TITLE

Simultaneous determination of DTPA, EDTA, and NTA by UV—visible spectrometry and HPLC

AUTHOR(S)
Laine, Pirita; Matilainen, Rose
PUB. DATE
August 2005
SOURCE
Analytical & Bioanalytical Chemistry;Aug2005, Vol. 382 Issue 7, p1601
SOURCE TYPE
Academic Journal
DOC. TYPE
Article
ABSTRACT
In this study, UV–visible spectrophotometry (UV–Vis) and high-performance liquid chromatography (HPLC) were used for simultaneous analysis of chelating agents diethylenetriamine pentaacetic acid (DTPA), ethylenediamine tetraacetic acid (EDTA), and nitrilotriacetic acid (NTA), as their metal chelates in dishwashing detergents, natural waters, and pulp mill water. The total amounts of the chelating agents in dishwashing detergents were verified by potentiometric titration with Fe(III) solution. Nickel(II) chelates were determined by UV–Vis and iron(III)chelates by HPLC and titration. Recoveries of DTPA, EDTA, and NTA from a standard mixture of analytes by UV–Vis were 107±7, 101±12 and 94±13%, respectively, and the recovery of the total amount of complexing agents was 99±4%. The limits of detection for DTPA, EDTA, and NTA were 667, 324, and 739 μmol L−1, respectively. In HPLC measurements the optimized mobile phase contained 0.03 mol L−1 sodium acetate, 0.002 mol L−1 tetrabutylammonium bromide, and 5% methanol at pH 3.15 and the detection was by UV–Vis detection at 254 nm. All three complexing agents could be separated from each other in a simultaneous analysis in less than 5 min. The limits of detection were 0.34, 0.27, and 0.62 μmol L−1 for DTPA, EDTA, and NTA, respectively. The total amounts of the analytes measured in the dishwashing detergents by the three techniques were found to be highly comparable (ANOVA: F=0.04, P=0.96). R2 values were 0.99 for EDTA, 0.99 for NTA, and 0.99 for all the results when UV–Vis and HPLC determinations were compared using regression lines. The UV–Vis and HPLC methods were proved to be viable also for analyses of natural and pulp mill waters. The absence of matrix interferences was verified by the standard addition technique.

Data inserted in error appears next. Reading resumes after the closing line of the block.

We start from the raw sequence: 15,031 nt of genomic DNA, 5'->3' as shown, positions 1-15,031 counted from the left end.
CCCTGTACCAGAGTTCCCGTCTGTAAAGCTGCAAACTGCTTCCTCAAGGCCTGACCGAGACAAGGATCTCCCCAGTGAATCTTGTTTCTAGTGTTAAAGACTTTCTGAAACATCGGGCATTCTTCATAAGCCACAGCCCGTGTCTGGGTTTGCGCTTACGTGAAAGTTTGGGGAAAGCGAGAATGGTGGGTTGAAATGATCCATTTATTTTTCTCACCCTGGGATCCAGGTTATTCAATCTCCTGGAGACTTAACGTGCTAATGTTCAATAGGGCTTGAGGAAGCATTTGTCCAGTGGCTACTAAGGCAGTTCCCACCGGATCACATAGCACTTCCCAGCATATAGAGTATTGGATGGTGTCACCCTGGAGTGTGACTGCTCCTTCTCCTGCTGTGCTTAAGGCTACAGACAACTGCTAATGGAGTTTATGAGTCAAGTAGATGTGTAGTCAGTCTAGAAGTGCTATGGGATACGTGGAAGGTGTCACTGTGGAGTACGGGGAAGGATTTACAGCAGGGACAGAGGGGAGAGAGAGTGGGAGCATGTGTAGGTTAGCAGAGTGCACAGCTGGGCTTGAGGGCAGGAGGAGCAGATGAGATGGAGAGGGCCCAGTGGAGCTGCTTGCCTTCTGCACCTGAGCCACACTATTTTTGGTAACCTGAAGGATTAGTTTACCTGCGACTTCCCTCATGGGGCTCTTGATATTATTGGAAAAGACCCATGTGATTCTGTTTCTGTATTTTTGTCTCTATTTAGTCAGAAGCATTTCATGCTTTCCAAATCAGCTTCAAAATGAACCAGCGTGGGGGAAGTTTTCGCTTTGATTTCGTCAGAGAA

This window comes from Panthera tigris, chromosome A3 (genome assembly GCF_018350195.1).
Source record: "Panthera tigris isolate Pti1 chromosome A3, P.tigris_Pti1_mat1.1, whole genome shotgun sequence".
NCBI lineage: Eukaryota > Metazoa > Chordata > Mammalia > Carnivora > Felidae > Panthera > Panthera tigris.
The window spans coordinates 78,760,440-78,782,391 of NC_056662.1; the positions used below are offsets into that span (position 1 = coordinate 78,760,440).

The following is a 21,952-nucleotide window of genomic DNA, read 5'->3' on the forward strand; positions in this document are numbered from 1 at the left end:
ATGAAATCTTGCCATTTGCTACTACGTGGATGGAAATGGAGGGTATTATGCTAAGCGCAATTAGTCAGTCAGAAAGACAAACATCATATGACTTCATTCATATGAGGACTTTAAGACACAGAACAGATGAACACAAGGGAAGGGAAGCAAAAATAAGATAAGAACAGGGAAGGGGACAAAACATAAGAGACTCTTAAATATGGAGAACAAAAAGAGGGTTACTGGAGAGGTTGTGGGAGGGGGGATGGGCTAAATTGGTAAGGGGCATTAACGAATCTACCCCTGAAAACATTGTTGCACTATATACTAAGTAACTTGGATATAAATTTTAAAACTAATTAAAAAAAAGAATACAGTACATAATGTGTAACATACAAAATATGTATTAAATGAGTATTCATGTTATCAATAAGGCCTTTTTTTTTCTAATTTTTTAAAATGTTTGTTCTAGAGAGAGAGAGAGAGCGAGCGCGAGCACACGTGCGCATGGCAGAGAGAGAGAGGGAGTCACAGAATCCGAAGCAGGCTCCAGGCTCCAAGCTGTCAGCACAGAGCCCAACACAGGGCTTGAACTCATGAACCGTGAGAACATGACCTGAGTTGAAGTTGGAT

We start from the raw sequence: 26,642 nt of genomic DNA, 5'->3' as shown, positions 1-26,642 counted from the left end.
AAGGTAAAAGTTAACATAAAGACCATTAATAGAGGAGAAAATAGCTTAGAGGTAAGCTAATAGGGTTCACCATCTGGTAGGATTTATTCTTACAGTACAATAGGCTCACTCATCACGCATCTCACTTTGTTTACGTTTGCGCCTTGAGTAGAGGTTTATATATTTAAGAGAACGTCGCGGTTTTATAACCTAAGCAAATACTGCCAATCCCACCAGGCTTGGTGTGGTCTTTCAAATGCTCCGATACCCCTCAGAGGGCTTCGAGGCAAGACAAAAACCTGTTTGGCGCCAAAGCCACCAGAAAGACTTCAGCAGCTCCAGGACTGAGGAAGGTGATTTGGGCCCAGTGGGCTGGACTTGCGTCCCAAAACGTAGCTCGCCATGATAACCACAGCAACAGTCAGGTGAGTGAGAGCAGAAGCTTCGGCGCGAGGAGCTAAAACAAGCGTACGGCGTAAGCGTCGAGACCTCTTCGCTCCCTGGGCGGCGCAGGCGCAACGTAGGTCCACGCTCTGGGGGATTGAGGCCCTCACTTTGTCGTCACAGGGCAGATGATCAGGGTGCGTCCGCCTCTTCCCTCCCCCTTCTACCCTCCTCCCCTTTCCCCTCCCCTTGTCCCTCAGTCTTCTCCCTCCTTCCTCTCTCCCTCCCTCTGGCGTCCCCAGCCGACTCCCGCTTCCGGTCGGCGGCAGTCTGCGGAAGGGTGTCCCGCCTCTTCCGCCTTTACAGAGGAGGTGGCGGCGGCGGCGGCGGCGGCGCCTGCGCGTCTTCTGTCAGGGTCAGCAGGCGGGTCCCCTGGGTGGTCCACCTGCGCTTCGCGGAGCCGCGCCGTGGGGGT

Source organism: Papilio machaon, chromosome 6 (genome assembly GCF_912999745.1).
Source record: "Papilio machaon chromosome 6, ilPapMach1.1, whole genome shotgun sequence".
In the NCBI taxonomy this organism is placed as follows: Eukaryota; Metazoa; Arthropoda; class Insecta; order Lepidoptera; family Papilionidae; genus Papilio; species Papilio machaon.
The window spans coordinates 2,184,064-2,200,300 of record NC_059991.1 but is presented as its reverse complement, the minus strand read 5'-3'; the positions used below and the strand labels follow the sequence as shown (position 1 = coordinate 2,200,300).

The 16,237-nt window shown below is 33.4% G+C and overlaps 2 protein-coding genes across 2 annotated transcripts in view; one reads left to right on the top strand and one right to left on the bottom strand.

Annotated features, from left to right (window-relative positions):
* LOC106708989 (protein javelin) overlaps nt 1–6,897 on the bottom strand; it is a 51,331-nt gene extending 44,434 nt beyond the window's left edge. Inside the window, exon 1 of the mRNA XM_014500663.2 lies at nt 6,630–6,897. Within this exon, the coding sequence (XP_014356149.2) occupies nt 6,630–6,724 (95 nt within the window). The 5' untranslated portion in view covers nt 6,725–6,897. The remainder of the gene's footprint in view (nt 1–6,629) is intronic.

ACCESSION #
17719884

 

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